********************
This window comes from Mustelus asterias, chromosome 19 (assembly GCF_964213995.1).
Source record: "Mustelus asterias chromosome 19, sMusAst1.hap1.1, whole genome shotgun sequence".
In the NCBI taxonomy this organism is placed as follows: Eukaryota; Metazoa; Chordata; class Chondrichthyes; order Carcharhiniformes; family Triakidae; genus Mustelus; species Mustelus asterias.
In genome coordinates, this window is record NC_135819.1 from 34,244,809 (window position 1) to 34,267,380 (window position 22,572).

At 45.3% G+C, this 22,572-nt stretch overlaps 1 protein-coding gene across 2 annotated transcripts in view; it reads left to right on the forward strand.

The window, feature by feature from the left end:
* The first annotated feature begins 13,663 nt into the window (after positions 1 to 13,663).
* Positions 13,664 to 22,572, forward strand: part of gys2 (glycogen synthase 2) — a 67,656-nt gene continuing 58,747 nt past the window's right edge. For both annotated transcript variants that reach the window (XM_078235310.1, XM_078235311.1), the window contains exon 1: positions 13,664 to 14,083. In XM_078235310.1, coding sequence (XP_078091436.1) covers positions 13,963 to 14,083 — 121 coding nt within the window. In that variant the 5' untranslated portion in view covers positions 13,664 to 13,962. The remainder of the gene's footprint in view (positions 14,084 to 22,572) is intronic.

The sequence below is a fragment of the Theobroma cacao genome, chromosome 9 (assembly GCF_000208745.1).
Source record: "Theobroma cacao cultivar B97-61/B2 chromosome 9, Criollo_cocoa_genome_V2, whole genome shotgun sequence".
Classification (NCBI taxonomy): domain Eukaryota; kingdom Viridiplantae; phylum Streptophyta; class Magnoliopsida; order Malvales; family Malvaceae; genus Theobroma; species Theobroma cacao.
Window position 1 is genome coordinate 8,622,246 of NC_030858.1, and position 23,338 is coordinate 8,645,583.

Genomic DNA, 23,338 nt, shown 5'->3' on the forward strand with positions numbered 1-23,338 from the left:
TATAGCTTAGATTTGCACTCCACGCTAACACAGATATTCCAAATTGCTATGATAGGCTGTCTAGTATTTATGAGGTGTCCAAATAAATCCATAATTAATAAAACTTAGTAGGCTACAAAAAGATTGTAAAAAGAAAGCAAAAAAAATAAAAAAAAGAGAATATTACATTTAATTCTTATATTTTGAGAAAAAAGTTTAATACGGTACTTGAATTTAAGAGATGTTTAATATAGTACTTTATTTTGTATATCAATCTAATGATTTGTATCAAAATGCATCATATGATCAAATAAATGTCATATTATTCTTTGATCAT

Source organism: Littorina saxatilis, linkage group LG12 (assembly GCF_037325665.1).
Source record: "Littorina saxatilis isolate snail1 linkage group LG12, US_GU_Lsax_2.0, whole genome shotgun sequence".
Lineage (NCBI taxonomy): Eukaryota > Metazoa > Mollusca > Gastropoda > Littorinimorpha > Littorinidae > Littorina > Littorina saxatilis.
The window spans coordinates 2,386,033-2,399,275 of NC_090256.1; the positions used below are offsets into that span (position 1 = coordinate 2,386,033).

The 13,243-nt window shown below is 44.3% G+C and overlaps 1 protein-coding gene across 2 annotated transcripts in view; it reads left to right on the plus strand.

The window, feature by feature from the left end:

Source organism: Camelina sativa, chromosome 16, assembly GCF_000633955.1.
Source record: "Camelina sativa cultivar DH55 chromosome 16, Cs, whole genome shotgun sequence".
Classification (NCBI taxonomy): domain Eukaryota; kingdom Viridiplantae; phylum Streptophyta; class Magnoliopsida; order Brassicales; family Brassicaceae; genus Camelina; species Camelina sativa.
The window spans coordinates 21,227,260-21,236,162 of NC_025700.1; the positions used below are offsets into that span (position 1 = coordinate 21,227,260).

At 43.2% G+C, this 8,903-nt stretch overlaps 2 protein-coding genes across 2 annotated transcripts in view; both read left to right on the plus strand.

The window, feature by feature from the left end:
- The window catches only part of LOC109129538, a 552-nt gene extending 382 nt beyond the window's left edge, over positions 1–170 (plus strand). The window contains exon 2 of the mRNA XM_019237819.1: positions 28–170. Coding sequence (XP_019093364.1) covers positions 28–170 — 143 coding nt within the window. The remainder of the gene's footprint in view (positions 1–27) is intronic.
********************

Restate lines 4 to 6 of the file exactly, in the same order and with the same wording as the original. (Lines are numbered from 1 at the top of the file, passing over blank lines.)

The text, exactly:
In genome coordinates, this window is record NC_135819.1 from 34,244,809 (window position 1) to 34,267,380 (window position 22,572).

At 45.3% G+C, this 22,572-nt stretch overlaps 1 protein-coding gene across 2 annotated transcripts in view; it reads left to right on the forward strand.

The window, feature by feature from the left end: